Throughout the 1960s, Martin Luther King Jr. often turned to Penn Center on St. Helena Island to retreat from the pressures that came with his high-profile leadership in the American Civil Rights Movement.
Yet, even in the quiet of the white, wooden cabins and moss-covered oaks of the 50-acre, former school campus, King often found himself the center of attention.
"He had such a commanding voice when he spoke that everyone stopped," said Joseph McDomick, then a Penn staffer in his late-20s. "... He could be outside under the tree -- he always had a crowd around him. If he was in the dining hall, everyone rushed over to sit with him. He was an outgoing, joyful fellow. He was such a brilliant man."
Monday marks the day each year when Americans pause to acknowledge the memory of the Civil Rights leader, slain April 4, 1968, in Memphis, Tenn., mere months after his last visit to Penn Center.
But in Beaufort County -- where King traveled several times to talk strategy and find peace with the members of the Southern Christian Leadership Conference, even using Penn Center as a base when planning the 1963 March on Washington -- the legacy of the activist, reverend and old friend is remembered each day.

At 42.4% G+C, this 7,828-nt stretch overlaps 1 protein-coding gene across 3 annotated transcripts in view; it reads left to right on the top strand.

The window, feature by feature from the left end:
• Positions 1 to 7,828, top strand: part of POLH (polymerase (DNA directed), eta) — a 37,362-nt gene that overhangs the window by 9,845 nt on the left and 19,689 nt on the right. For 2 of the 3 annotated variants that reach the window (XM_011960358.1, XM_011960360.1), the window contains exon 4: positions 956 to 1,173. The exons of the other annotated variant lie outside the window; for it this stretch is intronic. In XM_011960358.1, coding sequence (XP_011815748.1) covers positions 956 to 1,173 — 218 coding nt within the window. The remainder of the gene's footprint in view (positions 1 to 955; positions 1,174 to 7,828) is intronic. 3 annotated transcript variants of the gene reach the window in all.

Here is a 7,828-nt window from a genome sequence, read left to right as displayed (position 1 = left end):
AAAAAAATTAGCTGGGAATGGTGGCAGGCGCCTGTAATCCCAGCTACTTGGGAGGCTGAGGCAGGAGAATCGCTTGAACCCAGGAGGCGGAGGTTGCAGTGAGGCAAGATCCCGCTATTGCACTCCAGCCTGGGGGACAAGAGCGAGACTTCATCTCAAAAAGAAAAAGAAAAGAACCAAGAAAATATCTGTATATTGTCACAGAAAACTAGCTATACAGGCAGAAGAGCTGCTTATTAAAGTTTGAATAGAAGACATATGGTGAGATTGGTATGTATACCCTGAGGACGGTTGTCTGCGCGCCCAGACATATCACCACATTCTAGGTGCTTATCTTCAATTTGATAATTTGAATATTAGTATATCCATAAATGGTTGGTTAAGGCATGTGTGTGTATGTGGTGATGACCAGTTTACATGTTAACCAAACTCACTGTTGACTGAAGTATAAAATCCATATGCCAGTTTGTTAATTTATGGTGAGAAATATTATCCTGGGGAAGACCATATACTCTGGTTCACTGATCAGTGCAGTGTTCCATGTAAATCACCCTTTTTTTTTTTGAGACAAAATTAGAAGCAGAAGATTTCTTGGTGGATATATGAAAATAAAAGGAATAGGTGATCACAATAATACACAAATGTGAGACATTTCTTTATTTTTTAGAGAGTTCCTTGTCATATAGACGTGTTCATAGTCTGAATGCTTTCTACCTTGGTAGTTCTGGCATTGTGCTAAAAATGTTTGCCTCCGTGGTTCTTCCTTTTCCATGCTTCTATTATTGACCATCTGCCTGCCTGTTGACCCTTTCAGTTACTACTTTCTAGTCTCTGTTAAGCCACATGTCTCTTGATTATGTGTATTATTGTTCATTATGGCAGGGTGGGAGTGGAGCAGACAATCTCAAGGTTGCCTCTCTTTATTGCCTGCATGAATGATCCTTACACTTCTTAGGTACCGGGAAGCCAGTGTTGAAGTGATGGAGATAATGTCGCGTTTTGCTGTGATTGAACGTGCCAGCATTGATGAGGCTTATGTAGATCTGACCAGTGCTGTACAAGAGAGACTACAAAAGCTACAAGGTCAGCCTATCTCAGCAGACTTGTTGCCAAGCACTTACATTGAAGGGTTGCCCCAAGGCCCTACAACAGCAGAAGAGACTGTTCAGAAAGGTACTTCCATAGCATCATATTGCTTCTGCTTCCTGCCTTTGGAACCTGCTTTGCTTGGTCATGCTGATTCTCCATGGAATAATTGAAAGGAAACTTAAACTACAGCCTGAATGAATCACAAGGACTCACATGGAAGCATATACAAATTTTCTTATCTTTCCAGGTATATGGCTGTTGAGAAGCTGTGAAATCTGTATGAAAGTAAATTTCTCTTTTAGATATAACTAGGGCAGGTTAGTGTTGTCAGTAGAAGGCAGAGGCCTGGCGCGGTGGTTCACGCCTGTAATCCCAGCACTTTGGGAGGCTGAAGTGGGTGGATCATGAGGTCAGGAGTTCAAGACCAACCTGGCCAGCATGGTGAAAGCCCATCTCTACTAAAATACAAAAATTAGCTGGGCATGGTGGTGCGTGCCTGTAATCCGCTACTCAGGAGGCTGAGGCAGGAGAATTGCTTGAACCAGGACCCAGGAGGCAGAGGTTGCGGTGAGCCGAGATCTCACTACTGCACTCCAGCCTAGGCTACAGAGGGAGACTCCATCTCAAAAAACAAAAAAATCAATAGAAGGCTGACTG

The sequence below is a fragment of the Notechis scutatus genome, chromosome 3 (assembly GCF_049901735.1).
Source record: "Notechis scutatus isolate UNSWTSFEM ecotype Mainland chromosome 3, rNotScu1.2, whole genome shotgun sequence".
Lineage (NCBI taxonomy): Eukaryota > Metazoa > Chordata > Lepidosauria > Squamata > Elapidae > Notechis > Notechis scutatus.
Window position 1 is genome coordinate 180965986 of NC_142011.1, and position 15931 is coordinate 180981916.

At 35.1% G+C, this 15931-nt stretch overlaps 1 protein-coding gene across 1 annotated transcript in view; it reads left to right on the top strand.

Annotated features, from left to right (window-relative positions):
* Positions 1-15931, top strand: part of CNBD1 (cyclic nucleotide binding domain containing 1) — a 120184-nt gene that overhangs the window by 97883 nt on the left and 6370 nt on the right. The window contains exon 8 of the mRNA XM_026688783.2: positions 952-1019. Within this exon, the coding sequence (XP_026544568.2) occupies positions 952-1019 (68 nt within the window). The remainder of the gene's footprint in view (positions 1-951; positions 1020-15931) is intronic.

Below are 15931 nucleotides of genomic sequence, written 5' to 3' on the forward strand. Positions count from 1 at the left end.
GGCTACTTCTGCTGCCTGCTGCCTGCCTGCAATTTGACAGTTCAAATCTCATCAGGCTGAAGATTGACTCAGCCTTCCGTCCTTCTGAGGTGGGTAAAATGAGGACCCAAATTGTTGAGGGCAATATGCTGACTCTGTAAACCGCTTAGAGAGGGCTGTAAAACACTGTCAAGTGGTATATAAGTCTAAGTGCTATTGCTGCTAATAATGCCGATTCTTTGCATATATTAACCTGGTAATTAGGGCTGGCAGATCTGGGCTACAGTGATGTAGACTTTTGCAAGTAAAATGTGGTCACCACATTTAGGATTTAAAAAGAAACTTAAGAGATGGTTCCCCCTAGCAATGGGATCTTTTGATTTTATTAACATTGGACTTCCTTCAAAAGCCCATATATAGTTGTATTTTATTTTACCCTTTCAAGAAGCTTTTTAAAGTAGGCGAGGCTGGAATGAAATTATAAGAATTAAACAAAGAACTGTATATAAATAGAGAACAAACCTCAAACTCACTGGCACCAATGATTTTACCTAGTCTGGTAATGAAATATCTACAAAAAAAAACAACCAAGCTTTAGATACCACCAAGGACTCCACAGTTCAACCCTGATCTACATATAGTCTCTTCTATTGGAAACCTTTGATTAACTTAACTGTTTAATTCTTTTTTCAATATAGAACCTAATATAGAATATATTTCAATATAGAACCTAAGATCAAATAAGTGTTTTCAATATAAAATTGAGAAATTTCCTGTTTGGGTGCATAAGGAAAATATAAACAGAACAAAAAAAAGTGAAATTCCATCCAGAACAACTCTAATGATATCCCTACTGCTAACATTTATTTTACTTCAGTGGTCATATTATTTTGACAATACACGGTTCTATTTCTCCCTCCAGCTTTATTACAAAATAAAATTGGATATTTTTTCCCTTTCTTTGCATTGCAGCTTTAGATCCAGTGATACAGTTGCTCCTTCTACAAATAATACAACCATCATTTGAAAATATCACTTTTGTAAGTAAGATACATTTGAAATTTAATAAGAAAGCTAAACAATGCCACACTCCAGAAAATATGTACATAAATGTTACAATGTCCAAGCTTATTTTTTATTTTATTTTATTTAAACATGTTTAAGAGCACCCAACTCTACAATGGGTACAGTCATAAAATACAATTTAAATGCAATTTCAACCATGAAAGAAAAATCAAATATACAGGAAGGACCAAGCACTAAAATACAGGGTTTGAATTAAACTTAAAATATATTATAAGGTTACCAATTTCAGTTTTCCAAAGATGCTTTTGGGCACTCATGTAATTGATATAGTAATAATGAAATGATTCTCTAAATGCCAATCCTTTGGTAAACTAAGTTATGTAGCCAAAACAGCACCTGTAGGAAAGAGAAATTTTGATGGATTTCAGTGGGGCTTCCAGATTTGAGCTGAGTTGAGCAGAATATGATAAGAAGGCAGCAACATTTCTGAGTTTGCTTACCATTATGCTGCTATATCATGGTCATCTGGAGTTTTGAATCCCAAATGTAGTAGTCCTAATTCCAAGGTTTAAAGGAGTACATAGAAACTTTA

"(There are) those things that will always be with those of us that spent time around him," said Thomas Barnwell, a native Hilton Head Islander and former Penn staff member.
Because Barnwell's car was newer than McDomick's, he got to squire King between the nearby airport and Penn Center.
"How wonderful he was, how committed he was, how serious he was, how hard-working he was, how well he worked with everyone to really understand and accept the non-violence concept that he had in his heart and his commitment to humanity," Barnwell said.
Frieda Mitchell, executive secretary at Penn Center during that time, told the Beaufort Gazette in 2001 she most remembered King's response when she asked how he could love those who so openly hated him.
"He said to me, 'If you believe in the Creator, God created everyone in his own image,'" Mitchell said.
The often-hostile atmosphere King faced, however, forced Penn Center officials to keep King's upcoming visits secret and to maintain the security of the facility during his workshops. The Civil Rights leader was never harmed during his visits to Beaufort County.
But as happy and "blessed" as they felt to see King arrive,staff members were often even happier to see him leave Penn Center safe and sound, McDomick said.
"No one would even inform the Sheriff's Department that he was coming -- it was just that risky," McDomick said. "We didn't know where danger lied."
They did know, however, how King would have them handle any threats -- it was the message he espoused in the public eye and during private moments at Penn.
"The whole non-violence thing was something that had to be ingrained in all of us," McDomick said. "It's hard for you to stand up and somebody would spit on you, slap you and kick you or something and you don't retaliate. We were all young and energetic and wanted to try and do the right thing."